You thought it was because of sensible economic and practical reasons, didn’t you? Possibly I gave you that impression in earlier posts. But no, I just didn’t want to admit the truth: we came here because it’s the only country in the world (as far as I know, at least) where Josh’s birthday is a public holiday. When we were given a list of Amazon offices to choose from Josh looked down it until he got to Ireland and thought ‘Hey! If we went there I’d never have to go to work on my birthday!’ and here we are.
Well, no, that’s not entirely true. But it’s certainly a bonus. There are worse ways to pick a place to live.
Josh shares a commemoration day with Saint Patrick, patron saint of Ireland. March 17 is Josh’s birthday and the supposed date of St Patrick’s death somewhere in the region of the year 493. Nobody really knows when he was born. Legend has it that he reached the age of 120 but I think that might be more reflective of the esteem he was held in than of historical accuracy.
St Patrick was born in Roman Britain and was captured, aged 16, by Irish pirates. He spent six years as a slave in Ireland tending sheep before escaping back to Britain. Somewhere along the way he had heard the voice of God and in his twenties he returned to Ireland and brought Christianity with him. He is credited with using the three-leafed shamrock to explain the concept of the trinity and with banishing all the snakes. This wasn’t as great an accomplishment as you’d think given that there never were any in the first place, but nobody knew that until much later. Everybody needs a hero. What is well documented is that he caused the formation of more than 300 churches and the baptism of over 100,000 Irish people. Over time he has become a patriotic symbol, like the shamrock and the colour green, and is the person most strongly identified with Irish nationality and heritage.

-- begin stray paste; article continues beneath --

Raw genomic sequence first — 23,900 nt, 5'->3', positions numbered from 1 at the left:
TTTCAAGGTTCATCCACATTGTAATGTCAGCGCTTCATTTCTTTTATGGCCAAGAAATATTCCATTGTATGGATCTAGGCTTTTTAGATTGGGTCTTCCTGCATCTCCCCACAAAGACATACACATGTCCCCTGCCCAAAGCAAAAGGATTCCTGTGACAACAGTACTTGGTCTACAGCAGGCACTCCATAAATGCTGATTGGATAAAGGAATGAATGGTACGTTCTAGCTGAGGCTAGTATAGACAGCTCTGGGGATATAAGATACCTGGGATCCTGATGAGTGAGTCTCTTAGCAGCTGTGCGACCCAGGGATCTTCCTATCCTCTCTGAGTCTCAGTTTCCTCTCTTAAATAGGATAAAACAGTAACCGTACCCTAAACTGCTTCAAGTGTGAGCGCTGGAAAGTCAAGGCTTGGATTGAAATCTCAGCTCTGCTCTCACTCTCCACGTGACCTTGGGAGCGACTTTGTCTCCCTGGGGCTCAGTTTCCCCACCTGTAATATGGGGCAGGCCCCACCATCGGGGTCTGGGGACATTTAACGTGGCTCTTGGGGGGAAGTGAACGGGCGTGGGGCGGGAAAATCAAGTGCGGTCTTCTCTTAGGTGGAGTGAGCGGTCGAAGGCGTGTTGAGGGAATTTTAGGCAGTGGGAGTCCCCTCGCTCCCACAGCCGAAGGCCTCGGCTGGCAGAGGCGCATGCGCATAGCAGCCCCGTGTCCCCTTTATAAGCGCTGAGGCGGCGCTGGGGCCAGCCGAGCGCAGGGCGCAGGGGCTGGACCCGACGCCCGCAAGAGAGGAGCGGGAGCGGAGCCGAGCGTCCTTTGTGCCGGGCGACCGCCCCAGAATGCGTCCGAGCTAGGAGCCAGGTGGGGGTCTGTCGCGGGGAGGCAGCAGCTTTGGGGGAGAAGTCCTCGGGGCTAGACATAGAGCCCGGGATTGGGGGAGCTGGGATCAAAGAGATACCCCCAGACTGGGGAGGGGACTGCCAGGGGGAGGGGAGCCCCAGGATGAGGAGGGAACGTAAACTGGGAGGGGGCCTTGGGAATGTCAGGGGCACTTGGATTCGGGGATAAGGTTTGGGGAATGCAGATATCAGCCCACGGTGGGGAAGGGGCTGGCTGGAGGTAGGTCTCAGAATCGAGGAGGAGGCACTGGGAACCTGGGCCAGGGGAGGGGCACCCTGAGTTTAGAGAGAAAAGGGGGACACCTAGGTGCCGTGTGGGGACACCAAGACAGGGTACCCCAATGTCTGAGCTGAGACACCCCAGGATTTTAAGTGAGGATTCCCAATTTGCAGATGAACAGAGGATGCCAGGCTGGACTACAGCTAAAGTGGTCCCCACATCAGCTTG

March 17, then, his Feast Day, is the day when all Irish people here and abroad, and a bunch of the rest of us as well, are obliged to engage in the mightiest craic of the year. Great is the fun. Ferocious is the drinking. All-encompassing is the green, white and gold. Being Irish (or pretending to be) is what it’s all about and we were all over it.
It was a busy morning what with having the special birthday breakfast, opening the presents and getting into town with 900,000 other people early enough to get a good possie on the parade route. It was very cold but not raining (my adopted patriotism might not have extended to that) and we were standing for many hours but we can officially tick Going To The St Patrick’s Day Parade off our list.
And here it is:
There were marching bands,
people dressed up and dancing,
a whole lot of disembodied body parts,
professional drinking teams from around the world,
and miscellaneous other.
As we left town afterwards, pushing our way through a solid mass of bodies, the second wave was arriving. The young and childless don’t bother with the parade; they save their energy for a long night of fireworks, hard-out partying and mucho mucho Guinness. Nobody goes into work the following day (or probably the one after that) except the people who have to pick up all the abandoned flags, leprechaun outfits, beer bottles and comatose patriots from the streets.
It was a long day and we had very tired legs and we don’t need to go next year (although we will climb the local hill and watch the fireworks) but it’s the sort of thing you have to do once. And now we have a good supply of green, white and gold hats and flags and you’d be surprised how often they’ve come in handy.